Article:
Elasticsearch vs solr : indexing speed


(massi) #1

Hi Guys,

What do you think of this article:


where elasticsearch and solr are compared with regard to the indexing
speed?

A quote from the article: "I ran each test 4 times, killing the JVM
and removing the data directory for both Solr and elasticsearch. The
final averaged results expressed as throughputs were 43204 docs/sec
for Solr, 44052 docs/sec for Solr direct streaming, and 9823 docs/sec
for elasticsearch."

PS: Don't take me wrong, I know that it is only one (partial) test,
and that some features in elasticsearch make it unique!


(Clinton Gormley) #2

Hiya

What do you think of this article:
http://dmurphy747.wordpress.com/2011/04/02/solr-vs-elasticsearch-deathmatch/
where elasticsearch and solr are compared with regard to the indexing
speed?

I've posted a reply (currently awaiting moderation) but his benchmark is
severely flawed. eg, he wasn't actually indexing what he thought he was
indexing.

With a few simple changes, I got much better performance out of ES than
he was getting.

On a side note, it seems refresh_interval is not being respected in
0.15.2, which would also decrease raw indexing speed

clint


(K.B.) #3

if you look at:

{"add":{"doc":{ "id":"1582039702", "field1_s":"1184645701" }} in case
of SOLR compared to
{"index": {"_index":"test", "_type":"type1", "_id":"1582039702",
"field1":"1184645701" }} for ES

he can't be serious; it's also not sure how the fields were treated
and configurated as no config options were stated.

From my own ES usage I know ES can index 1500 doc's containing each 45
fields (some very long language ones with up to 10 000 chars) in under
0.6 seconds; So if I just think about 2 fields here and take 1500 * 45
fields at 0.6 secs, I would expect that ES can take at least about 57
000 of his 2 field demo's without any problems;

On 17 Apr., 03:56, massi mehdi.a...@gmail.com wrote:

Hi Guys,

What do you think of this article:http://dmurphy747.wordpress.com/2011/04/02/solr-vs-elasticsearch-deat...
where elasticsearch and solr are compared with regard to the indexing
speed?

A quote from the article: "I ran each test 4 times, killing the JVM
and removing the data directory for both Solr and elasticsearch. The
final averaged results expressed as throughputs were 43204 docs/sec
for Solr, 44052 docs/sec for Solr direct streaming, and 9823 docs/sec
for elasticsearch."

PS: Don't take me wrong, I know that it is only one (partial) test,
and that some features in elasticsearch make it unique!


(Otis Gospodnetić) #4

Hi,

I wouldn't pay much attention to that post/benchmark. A good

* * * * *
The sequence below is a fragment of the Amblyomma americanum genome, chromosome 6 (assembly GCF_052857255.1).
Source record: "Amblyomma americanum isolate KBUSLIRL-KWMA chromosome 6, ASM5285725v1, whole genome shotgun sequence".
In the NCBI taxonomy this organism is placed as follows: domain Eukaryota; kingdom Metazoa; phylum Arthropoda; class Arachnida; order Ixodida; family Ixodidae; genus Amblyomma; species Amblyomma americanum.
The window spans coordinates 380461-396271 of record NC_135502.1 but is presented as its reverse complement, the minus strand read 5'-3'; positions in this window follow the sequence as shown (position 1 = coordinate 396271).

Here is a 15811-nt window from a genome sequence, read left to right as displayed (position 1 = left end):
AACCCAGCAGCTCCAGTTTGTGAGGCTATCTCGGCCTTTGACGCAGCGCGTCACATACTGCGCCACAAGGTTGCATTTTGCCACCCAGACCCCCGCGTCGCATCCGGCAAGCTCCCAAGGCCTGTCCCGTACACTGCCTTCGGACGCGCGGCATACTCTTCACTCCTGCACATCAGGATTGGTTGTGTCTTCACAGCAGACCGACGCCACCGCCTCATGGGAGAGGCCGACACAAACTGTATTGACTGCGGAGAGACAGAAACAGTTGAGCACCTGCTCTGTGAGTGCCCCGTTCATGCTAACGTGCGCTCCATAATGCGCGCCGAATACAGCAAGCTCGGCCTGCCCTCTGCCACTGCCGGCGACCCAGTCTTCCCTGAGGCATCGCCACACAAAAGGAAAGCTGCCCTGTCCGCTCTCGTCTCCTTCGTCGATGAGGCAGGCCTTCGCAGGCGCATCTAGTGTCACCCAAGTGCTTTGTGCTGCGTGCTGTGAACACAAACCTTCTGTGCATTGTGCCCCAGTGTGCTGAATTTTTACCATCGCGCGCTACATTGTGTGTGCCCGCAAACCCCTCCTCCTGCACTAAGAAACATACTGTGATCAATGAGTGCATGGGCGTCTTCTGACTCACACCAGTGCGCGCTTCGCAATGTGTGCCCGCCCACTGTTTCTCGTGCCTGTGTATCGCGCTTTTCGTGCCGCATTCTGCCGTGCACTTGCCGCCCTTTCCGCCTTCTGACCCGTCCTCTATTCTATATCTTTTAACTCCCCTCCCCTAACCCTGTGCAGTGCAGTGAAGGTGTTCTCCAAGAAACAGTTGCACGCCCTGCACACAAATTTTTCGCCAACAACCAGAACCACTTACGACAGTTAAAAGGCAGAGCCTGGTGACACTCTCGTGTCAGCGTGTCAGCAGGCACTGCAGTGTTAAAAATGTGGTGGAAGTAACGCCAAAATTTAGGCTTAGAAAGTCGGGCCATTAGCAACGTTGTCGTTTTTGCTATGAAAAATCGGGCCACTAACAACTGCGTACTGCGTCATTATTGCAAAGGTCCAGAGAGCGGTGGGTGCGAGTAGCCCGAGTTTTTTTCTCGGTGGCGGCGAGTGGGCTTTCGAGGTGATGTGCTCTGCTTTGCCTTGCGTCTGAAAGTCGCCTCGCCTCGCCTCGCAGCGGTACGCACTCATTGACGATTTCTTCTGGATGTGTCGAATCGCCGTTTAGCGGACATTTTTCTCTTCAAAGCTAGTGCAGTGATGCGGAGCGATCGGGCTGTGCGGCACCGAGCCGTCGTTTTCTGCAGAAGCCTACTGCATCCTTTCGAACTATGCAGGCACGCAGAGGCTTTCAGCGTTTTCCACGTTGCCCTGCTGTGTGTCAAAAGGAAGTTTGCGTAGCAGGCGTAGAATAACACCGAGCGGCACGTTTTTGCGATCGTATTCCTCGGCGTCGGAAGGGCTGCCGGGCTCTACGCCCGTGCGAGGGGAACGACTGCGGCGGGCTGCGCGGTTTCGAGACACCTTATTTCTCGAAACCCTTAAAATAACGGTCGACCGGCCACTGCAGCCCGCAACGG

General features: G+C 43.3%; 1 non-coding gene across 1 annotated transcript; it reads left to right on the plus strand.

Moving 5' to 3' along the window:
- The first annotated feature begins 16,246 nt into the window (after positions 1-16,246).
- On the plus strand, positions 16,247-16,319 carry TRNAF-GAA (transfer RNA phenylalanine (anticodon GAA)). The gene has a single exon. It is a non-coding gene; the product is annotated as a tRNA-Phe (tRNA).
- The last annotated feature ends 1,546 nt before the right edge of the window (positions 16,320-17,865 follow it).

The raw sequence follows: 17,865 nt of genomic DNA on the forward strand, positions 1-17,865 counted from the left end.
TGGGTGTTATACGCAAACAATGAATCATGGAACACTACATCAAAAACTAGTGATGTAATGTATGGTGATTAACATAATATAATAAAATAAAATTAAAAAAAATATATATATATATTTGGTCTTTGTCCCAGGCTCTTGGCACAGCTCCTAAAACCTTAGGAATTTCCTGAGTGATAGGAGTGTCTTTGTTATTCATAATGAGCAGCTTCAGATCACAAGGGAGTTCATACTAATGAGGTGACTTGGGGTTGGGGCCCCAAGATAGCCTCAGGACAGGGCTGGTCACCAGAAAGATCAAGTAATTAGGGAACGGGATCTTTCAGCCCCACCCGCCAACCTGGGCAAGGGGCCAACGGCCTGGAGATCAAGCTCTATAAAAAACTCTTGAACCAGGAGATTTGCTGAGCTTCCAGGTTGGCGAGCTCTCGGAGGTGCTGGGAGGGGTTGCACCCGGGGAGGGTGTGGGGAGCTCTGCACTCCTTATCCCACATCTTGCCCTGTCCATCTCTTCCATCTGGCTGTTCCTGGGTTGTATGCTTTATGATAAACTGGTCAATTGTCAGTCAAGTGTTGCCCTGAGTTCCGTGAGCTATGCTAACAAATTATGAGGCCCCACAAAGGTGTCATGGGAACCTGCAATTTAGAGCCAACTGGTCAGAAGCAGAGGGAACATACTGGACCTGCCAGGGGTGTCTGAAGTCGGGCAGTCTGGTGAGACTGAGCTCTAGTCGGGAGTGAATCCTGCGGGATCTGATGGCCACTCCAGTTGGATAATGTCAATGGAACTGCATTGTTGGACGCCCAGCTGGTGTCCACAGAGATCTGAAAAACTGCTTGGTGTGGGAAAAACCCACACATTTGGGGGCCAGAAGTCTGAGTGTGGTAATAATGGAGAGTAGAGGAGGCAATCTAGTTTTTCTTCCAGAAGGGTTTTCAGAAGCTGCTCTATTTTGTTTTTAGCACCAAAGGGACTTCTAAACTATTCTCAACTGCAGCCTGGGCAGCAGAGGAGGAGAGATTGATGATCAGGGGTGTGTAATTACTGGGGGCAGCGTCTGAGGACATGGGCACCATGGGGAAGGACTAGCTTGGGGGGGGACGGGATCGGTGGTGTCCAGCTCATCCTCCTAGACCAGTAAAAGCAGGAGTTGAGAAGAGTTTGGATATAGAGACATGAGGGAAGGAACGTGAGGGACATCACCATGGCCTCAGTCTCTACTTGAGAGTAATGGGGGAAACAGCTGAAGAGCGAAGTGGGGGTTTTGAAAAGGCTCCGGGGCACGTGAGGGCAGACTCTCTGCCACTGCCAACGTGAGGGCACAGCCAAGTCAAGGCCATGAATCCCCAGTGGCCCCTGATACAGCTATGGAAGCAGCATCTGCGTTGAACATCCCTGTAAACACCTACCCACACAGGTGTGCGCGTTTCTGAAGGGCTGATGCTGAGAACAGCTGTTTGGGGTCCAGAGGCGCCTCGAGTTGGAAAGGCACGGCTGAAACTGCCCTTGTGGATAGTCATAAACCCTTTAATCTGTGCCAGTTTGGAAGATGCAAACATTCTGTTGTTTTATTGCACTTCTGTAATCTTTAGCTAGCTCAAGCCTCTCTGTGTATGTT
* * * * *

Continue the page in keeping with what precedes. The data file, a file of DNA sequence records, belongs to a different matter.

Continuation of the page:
benchmark needs to publish a lot more details than the above, starting
with basic stuff like -Xmx. I'm also of the opinion that if you are
going to publish a benchmark comparing 2 pieces of software then you
better invite experts from both sides and let them tune and optimize
things.

Otis

Sematext :: http://sematext.com/ :: Solr - Lucene - Nutch
Lucene ecosystem search :: http://search-lucene.com/

On Apr 16, 9:56 pm, massi mehdi.a...@gmail.com wrote:

Hi Guys,

What do you think of this article:http://dmurphy747.wordpress.com/2011/04/02/solr-vs-elasticsearch-deat...
where elasticsearch and solr are compared with regard to the indexing
speed?

A quote from the article: "I ran each test 4 times, killing the JVM
and removing the data directory for both Solr and elasticsearch. The
final averaged results expressed as throughputs were 43204 docs/sec
for Solr, 44052 docs/sec for Solr direct streaming, and 9823 docs/sec
for elasticsearch."

PS: Don't take me wrong, I know that it is only one (partial) test,
and that some features in elasticsearch make it unique!


(Shay Banon) #5

Heya,

Here is clinton answer: https://gist.github.com/0382ed3913f0c3e40d62, and I'd like to add to that:

  1. In order to completely compare the two in terms of overhead when indexing, at least for this very simple doc, the _source and _all field needs to be disabled.
  2. The type used for Solr field1 is, when used in ES, of index set to not_analyzed, and omit_norms set to true. It should be the same for ES.
  3. Again, ES will index two more additional fields, _id and _type. To really compare, they should be set to index to no. When doing so, the only thing one looses is the ability to query them on search time (this is in master).

I posted a sample as a comment on clinton post.

Some more aspects to how ES works differently than Solr: